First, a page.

You finally got that call and given your first opportunity to be an inspector on a project. For many of you, all those years you spent in your trade will finally be used in a different capacity. Your skills and knowledge in welding, coating, electricity, heavy equipment operation, bending pipe, hauling pipe, trenching, pad building, backfilling, concrete work, hydrostatic testing, stockpiling pipe, tracking inventory/materials, compressor installation, surveying, NDE, safety, tank building, tank repairs, fabrication, hot tie-ins, taps, clearing, right-of-way building/grading, reclamation, environmental, wetlands, mountainous and other types of terrain, plants, facilities, etc. will be the value you bring when you “take that leap.”
With tongue in cheek, I normally refer to taking the leap as “going to the dark side.” If you are a Star Wars fan, then you know where I picked up the phrase. I jokingly reference inspectors are of this world. A world that is misunderstood and full of accusations that inspectors cause and create havoc and disarray for contractors, sub-contractors, and at times for the client.
Today, the dark side is much brighter than it used to be 20 years ago. And I think the reason for that is due to the education of workers, transparency of positions within the scope of work, and a shift in perspective and expectations. There has been a stigma about inspectors being full of themselves, headstrong, and egotistical. In my years of experience, I would not be able to argue against that claim. I have met these individuals. Furthermore, let it be known that these types of people will be found in all aspects of the oil and gas industry as well as other professions and industries. Today, I feel there are far fewer of these types of people than there was 20+ years ago. If you have not read my article titled, “So, You Want to Be an Inspector?” I touch on these characteristics of inspectors and what the main key is to break down this stigma. It also holds true for other types of workers in all professions.
When you take that leap, you will go through a transitioning period of changing habits from being a hands-on type of worker to an observer of work who keeps their hands to themselves. Literally, you will keep your hands and urges to tell someone what they need to do to yourself. This is one of the hardest changes that new inspectors struggle with because it is second nature to react in ways to assist others and or pitch an idea (directing work) to a person that might make the task easier and quicker. You must be aware of this habit and consciously make effort to remove it from your behavior. If you do not, it will come back to haunt you and quite possibly cause a termination of your employment if it is something you cannot control. That last statement may be a bit harsh, but you must understand that as an inspector, you are an observer and documenter first and foremost. You are the eyes and ears of the client. It is not that you won’t be involved in troubleshooting issues in the field but there is a line you cannot cross and that is directing the crews’ work. This is a concept that calls for discipline and awareness.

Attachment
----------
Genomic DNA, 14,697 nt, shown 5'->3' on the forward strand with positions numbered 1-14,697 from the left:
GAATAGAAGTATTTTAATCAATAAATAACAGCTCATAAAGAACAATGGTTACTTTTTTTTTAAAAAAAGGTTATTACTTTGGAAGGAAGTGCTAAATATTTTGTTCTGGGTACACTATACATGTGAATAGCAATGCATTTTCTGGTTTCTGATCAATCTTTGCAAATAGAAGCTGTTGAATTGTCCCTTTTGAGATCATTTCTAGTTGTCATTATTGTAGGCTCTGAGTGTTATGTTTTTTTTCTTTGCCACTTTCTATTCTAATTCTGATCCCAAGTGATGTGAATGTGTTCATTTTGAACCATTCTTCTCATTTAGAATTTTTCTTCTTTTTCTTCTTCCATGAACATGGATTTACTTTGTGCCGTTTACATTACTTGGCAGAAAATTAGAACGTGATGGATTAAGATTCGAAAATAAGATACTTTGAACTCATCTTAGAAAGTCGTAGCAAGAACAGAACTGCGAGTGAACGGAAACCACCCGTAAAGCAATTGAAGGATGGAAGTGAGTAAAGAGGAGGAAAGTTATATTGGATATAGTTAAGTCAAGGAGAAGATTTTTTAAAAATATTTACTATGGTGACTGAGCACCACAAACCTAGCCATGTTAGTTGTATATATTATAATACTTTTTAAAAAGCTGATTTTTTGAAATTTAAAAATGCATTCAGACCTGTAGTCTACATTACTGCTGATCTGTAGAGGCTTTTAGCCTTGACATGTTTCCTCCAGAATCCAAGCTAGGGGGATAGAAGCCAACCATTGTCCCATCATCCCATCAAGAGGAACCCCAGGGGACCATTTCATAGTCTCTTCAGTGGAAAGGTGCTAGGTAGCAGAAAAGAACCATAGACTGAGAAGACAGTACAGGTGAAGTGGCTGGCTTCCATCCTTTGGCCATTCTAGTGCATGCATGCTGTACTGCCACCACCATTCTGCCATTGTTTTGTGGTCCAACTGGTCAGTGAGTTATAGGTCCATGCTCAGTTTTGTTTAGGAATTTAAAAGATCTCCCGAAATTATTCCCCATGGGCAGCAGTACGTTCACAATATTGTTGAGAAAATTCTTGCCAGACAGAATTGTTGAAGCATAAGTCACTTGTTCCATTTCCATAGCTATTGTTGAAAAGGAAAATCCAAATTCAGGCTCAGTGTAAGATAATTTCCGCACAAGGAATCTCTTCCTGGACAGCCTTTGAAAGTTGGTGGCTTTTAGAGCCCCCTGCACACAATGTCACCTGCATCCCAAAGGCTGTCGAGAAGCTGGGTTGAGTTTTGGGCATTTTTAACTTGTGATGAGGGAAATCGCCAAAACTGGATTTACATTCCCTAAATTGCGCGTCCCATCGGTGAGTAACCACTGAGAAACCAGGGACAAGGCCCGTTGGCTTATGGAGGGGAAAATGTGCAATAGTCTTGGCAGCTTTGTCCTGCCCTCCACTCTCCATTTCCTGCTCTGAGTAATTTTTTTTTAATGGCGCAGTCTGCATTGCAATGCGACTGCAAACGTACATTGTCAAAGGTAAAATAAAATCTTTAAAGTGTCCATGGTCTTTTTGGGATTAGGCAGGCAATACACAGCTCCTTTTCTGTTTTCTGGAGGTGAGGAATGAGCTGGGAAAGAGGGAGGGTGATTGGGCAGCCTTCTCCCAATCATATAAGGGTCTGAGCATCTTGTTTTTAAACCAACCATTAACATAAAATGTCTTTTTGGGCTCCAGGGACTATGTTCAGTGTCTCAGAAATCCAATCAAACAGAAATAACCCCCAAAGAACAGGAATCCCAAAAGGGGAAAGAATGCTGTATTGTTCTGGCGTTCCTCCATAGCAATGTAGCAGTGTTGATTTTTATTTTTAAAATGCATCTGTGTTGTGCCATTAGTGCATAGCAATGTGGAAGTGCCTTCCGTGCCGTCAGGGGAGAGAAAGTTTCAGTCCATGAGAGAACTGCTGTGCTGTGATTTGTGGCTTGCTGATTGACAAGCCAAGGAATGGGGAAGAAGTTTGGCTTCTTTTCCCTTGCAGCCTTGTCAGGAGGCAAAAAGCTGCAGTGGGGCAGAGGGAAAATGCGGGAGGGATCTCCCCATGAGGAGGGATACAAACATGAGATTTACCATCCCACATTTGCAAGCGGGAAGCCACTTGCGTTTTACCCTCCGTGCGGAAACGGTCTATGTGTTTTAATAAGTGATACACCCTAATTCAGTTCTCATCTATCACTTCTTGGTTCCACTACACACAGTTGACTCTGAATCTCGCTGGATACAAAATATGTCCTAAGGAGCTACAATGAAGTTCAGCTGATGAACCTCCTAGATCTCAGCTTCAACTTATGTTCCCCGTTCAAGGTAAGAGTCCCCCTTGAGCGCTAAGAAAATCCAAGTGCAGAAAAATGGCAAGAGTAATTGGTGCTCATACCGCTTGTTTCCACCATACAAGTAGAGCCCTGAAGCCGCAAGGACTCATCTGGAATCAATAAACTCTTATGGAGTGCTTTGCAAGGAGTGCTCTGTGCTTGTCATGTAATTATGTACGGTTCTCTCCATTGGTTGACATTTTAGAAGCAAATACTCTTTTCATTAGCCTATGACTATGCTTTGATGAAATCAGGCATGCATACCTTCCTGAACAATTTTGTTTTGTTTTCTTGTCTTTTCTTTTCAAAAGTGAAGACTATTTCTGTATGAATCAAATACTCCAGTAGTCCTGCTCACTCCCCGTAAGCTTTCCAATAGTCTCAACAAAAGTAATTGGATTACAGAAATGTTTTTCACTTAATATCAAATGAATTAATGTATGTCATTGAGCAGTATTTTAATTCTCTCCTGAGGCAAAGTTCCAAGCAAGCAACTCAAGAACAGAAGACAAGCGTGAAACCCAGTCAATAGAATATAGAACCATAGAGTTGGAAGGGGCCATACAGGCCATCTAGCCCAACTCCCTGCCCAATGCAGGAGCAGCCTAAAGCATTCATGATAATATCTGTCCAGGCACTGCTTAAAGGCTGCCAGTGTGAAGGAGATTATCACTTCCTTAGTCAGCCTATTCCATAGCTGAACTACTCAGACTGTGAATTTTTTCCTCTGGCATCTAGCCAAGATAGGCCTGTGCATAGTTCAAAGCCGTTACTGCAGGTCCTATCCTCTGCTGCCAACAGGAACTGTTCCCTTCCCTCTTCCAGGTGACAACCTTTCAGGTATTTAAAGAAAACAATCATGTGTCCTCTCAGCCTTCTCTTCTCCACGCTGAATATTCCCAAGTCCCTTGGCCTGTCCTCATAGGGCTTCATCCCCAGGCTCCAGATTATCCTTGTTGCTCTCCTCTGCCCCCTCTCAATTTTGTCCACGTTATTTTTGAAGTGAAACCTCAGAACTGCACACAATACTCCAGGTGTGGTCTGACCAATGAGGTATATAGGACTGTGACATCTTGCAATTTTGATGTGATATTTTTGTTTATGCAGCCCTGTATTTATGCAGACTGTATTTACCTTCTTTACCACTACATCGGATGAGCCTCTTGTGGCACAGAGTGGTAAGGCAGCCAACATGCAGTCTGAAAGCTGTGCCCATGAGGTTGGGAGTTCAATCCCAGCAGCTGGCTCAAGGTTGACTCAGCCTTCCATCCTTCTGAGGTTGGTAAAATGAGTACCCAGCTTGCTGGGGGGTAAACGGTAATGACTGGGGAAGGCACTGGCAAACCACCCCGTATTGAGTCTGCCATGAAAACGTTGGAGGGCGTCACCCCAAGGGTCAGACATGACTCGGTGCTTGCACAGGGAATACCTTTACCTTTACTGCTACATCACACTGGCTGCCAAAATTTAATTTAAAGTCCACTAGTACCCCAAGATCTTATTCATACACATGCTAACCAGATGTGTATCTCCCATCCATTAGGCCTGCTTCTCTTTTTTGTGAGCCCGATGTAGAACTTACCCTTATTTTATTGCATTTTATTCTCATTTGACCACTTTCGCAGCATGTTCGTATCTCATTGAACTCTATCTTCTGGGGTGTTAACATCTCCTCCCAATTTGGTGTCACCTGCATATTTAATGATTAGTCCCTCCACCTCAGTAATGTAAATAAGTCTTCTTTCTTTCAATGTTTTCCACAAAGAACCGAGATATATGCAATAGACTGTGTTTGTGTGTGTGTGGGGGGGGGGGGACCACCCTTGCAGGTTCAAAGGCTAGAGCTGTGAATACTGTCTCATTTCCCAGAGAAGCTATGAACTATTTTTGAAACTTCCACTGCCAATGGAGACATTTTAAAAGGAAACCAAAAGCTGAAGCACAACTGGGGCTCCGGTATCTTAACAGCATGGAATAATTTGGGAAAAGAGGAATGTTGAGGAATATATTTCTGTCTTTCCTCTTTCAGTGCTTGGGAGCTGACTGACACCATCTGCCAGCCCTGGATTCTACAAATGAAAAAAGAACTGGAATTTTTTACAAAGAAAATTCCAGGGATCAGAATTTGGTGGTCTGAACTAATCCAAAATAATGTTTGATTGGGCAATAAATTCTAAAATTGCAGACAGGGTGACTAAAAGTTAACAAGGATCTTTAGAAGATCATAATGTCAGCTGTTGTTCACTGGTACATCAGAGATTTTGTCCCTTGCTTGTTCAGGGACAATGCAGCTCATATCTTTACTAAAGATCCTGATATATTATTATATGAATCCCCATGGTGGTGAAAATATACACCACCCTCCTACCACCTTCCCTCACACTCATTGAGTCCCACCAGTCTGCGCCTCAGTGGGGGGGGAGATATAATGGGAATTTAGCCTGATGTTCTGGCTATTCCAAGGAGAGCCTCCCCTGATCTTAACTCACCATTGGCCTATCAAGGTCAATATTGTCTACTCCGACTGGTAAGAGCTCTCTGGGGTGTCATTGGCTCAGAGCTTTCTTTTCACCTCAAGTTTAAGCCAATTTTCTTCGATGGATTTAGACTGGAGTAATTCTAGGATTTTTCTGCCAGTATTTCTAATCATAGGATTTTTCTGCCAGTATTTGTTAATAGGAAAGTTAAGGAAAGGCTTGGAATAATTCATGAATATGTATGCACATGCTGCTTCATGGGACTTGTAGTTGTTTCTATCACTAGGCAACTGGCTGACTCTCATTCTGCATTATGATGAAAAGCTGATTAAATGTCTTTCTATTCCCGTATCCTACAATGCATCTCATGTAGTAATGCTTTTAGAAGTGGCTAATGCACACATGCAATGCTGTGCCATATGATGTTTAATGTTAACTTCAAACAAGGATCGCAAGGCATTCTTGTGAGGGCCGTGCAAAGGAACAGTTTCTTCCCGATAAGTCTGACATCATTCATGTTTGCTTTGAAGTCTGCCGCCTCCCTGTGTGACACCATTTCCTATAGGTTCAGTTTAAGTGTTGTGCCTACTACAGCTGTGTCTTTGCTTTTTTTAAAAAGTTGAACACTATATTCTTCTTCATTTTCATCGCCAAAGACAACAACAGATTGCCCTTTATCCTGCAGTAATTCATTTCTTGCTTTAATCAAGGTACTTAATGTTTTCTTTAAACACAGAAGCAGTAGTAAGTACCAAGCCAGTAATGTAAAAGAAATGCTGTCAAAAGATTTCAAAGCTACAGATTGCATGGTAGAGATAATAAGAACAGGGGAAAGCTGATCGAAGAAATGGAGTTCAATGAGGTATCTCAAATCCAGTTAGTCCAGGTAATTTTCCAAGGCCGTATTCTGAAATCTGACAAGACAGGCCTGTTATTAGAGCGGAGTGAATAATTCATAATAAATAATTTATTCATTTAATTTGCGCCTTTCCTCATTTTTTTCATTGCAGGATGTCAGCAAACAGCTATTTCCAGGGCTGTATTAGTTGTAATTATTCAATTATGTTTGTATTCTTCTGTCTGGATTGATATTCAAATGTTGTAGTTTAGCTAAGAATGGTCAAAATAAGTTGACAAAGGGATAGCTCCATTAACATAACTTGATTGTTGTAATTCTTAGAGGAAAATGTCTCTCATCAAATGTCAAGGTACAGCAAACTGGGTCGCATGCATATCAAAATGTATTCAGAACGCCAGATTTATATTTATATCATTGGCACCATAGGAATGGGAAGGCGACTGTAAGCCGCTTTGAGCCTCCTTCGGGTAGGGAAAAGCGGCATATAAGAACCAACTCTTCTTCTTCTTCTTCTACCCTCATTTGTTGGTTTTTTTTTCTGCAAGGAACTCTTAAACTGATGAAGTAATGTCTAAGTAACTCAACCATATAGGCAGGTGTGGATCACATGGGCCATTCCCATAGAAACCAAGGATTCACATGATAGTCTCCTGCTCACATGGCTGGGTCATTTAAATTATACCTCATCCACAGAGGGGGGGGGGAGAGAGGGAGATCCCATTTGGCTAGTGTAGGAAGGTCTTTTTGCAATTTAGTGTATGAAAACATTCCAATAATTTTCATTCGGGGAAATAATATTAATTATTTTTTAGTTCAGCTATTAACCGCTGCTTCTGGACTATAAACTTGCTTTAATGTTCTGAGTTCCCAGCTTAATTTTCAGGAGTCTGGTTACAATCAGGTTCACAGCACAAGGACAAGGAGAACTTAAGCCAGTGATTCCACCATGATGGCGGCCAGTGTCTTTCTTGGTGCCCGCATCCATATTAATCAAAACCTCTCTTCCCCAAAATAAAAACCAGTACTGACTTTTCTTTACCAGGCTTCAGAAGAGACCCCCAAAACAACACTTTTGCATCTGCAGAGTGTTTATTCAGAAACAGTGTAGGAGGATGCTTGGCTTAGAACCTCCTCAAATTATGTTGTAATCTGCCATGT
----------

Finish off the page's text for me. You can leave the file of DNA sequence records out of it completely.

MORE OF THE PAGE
Taking the leap will introduce you to a completely different view of the work than what you are used to. Your new perspective will be guided and supported by company specifications, standards, procedures, local, state, and federal regulations, RFP/RFQ, the scope of work (SOW), etc. and you will be required and expected to be familiar with all this documentation while you are assigned to the project. And know now that if you choose to stay in this field of work you will be expected to become familiar with all documentation that is handed to you for every project and client that you are assigned to work with. Expect each time you complete a project and move to a new one, the information you are handed at the beginning will be new and different which will require you to put in the effort of familiarization. Do not become complacent with this familiarization and assume it will be the same as the last client you worked for. I guarantee that idea will come back and haunt you with a vengeance.